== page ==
OHSAA cancels winter sports tournaments: State’s postseason unable to be rescheduled due to pandemic


State’s postseason unable to be rescheduled due to pandemic

By Josh Brown

Miami Valley Today

The Ohio High School Athletic Association delivered its final verdict on the postponed winter sports tournaments Thursday, announcing that they would not take place at all.

Two weeks to the day after the state wrestling, girls basketball and ice hockey and regional and state boys basketball tournaments were put on indefinite hold, the OHSAA announced Thursday that it could not find a way to hold the tournaments this year and would cancel them due to the global pandemic caused by the coronavirus, COVID-19.

The OHSAA was unable to hold a press conference Thursday due to Ohio’s “stay-at-home” order, but it sent out a press release shortly after 1 p.m.

“The Ohio High School Athletic Association announced Thursday that the winter sports tournaments of wrestling, basketball and ice hockey, which were postponed indefinitely on March 12, are now cancelled due to the coronavirus COVID-19 pandemic,” the release said. “It is anticipated that schools will not be able to reopen for many weeks, which prevents interscholastic athletics from taking place.”

Miami County’s schools had 15 wrestlers qualify for the state wrestling tournament this year. Eight of those — Ethan Turner, Caleb Schroer, Craig Montgomery, Austin Awan, Troy Kennedy, Connor Havill and Andrew and Jason Shaffer — were from Troy Christian, which was hoping to win the program’s fifth state team title.

“Obviously, we’re extremely disappointed, disappointed for the team, for the coaches and especially for the seniors,” Troy Christian Athletic Director Jeff Sakal said. “But given the circumstances with what’s going on in the nation, everybody’s health, safety and well-being has to be of the utmost importance. We will regroup and move on.”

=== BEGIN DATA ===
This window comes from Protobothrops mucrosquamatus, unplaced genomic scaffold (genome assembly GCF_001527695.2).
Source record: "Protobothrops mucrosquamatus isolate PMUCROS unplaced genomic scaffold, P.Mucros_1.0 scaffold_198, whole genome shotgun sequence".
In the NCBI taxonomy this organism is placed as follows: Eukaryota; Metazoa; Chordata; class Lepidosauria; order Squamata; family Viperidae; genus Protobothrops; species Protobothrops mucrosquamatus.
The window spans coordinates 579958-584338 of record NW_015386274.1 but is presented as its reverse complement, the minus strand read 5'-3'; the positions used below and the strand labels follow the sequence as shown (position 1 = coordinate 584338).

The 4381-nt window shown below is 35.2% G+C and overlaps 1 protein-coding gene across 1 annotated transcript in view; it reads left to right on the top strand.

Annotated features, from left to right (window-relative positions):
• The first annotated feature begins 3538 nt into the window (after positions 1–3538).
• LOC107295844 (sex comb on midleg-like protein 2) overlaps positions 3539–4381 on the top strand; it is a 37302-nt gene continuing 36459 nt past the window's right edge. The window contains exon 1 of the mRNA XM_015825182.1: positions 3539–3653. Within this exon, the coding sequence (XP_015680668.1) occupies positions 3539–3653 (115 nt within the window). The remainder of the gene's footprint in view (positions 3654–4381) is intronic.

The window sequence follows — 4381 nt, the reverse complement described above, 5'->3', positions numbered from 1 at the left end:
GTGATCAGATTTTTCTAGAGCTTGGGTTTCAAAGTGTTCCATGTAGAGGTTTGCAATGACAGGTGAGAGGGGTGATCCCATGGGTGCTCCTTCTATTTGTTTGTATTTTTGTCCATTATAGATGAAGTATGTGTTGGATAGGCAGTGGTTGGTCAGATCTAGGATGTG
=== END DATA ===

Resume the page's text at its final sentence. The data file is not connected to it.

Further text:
Also qualifying from Miami County’s schools were Miami East’s David Davis and Max and Cooper Shore, Covington’s Cael Vanderhorst and Kellan Anderson, Troy’s Carlos Quintero and Milton-Union’s Peyton Brown.

On Monday, March 9, the state of Ohio announced its first three confirmed cases of COVID-19. Ohio Governor Mike DeWine declared a state of emergency that very day, and by the end of the week a plan was in place to close all schools in the state until at least April 3.

On Tuesday, March 10, the OHSAA announced that the winter postseason tournaments would be allowed to continue, but with the spectators in attendance being limited to just direct family members. The next night’s boys regional tournament games were played under those conditions.

But by Thursday, March 12, the situation had already changed enough for the OHSAA to formally announce that it was postponing all of the tournaments indefinitely, as well as postponing the start of spring sports — which remain postponed and not cancelled.

One week ago on March 19, the OHSAA held a press conference in which Executive Director Jerry Snodgrass said a decision on the winter tournaments would be likely made “in the next 24-48 hours.” The OHSAA Board of Directors then scheduled a conference call for Monday, March 23, but no more word came until Thursday’s announcement.